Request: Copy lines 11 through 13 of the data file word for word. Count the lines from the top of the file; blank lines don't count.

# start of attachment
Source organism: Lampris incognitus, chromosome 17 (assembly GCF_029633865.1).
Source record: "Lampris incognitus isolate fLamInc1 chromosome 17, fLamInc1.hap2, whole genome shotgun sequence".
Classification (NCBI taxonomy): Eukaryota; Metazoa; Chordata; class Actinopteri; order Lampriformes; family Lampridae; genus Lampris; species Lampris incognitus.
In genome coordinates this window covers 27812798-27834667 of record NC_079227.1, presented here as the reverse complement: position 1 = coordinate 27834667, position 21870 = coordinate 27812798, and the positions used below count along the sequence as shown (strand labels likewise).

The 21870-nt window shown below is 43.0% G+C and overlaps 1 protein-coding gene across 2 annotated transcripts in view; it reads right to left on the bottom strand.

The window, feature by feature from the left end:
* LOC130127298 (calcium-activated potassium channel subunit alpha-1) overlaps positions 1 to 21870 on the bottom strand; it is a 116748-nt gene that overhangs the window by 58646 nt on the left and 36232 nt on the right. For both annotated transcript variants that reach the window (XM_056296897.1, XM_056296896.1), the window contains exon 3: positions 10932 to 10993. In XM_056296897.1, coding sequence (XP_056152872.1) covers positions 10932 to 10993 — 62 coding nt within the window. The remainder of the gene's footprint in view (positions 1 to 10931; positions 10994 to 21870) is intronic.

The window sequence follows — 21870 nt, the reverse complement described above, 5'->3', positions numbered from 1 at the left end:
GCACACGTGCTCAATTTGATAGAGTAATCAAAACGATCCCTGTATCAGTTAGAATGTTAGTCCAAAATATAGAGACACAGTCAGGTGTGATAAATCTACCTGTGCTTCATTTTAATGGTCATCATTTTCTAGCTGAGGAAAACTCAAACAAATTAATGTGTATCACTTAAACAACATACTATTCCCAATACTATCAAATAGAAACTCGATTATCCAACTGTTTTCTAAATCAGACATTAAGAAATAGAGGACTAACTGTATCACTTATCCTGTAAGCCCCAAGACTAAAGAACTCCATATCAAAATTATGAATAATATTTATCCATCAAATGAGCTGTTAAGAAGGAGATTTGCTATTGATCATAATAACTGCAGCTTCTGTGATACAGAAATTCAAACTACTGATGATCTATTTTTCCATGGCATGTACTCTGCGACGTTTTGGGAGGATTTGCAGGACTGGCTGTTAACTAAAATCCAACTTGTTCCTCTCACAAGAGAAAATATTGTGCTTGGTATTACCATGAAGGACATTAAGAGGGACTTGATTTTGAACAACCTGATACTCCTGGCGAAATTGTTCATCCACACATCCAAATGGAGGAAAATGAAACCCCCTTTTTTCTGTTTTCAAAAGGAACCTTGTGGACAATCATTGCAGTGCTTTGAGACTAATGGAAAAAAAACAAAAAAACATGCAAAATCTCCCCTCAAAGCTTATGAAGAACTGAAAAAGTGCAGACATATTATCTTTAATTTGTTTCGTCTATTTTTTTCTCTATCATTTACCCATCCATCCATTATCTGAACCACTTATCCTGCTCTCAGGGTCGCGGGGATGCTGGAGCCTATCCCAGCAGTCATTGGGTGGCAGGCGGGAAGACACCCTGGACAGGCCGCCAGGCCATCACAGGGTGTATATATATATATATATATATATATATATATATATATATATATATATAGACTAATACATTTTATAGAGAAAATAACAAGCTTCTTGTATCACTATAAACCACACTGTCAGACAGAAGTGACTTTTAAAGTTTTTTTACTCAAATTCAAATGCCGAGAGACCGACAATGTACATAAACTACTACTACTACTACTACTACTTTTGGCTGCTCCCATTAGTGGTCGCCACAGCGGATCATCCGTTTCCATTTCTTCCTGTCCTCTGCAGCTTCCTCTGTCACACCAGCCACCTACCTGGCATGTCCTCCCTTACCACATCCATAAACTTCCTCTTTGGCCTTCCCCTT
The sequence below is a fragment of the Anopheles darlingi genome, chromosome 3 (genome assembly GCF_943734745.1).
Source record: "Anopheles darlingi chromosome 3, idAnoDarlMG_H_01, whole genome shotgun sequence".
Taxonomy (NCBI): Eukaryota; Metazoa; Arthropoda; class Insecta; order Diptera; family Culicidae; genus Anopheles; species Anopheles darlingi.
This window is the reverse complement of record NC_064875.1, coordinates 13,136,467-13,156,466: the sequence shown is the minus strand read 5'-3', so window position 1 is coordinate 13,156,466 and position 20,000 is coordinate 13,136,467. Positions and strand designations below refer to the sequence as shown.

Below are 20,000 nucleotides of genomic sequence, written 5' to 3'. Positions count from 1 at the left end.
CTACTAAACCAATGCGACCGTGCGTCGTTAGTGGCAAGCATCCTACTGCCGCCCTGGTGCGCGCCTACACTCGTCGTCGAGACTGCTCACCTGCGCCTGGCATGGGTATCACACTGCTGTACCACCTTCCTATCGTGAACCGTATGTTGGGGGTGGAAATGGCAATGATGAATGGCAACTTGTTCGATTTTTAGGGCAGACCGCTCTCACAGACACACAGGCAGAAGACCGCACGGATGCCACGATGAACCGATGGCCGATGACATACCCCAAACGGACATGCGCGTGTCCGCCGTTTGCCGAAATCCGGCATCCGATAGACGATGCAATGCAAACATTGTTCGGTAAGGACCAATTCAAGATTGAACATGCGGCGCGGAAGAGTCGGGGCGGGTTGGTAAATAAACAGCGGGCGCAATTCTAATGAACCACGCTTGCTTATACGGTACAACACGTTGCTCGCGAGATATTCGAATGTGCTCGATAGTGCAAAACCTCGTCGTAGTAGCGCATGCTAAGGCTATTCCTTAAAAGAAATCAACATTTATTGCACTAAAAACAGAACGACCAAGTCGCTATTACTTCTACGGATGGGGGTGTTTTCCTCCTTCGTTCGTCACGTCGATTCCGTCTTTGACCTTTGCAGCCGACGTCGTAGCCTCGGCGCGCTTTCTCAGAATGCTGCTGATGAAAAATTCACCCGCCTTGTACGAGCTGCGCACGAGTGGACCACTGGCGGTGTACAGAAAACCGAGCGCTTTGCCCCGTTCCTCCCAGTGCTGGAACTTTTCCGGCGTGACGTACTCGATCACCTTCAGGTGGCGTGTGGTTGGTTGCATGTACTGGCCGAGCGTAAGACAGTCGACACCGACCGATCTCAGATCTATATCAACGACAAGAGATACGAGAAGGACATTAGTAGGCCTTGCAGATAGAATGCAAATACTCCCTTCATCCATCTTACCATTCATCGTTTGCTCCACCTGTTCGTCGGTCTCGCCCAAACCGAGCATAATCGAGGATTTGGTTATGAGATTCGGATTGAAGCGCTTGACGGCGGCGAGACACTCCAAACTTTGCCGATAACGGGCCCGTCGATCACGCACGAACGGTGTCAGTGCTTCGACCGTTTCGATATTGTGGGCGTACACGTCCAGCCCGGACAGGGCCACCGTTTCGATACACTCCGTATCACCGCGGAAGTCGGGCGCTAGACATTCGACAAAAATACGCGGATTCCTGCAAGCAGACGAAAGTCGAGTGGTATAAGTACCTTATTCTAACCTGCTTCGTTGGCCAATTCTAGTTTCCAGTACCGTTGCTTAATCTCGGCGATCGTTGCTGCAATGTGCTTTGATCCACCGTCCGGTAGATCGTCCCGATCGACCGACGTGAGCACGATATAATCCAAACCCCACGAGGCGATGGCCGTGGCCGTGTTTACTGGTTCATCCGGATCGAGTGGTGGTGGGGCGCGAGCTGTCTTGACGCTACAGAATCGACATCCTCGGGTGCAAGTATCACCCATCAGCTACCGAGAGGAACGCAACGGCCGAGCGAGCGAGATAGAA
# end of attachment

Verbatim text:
Source record: "Anopheles darlingi chromosome 3, idAnoDarlMG_H_01, whole genome shotgun sequence".
Taxonomy (NCBI): Eukaryota; Metazoa; Arthropoda; class Insecta; order Diptera; family Culicidae; genus Anopheles; species Anopheles darlingi.
This window is the reverse complement of record NC_064875.1, coordinates 13,136,467-13,156,466: the sequence shown is the minus strand read 5'-3', so window position 1 is coordinate 13,156,466 and position 20,000 is coordinate 13,136,467. Positions and strand designations below refer to the sequence as shown.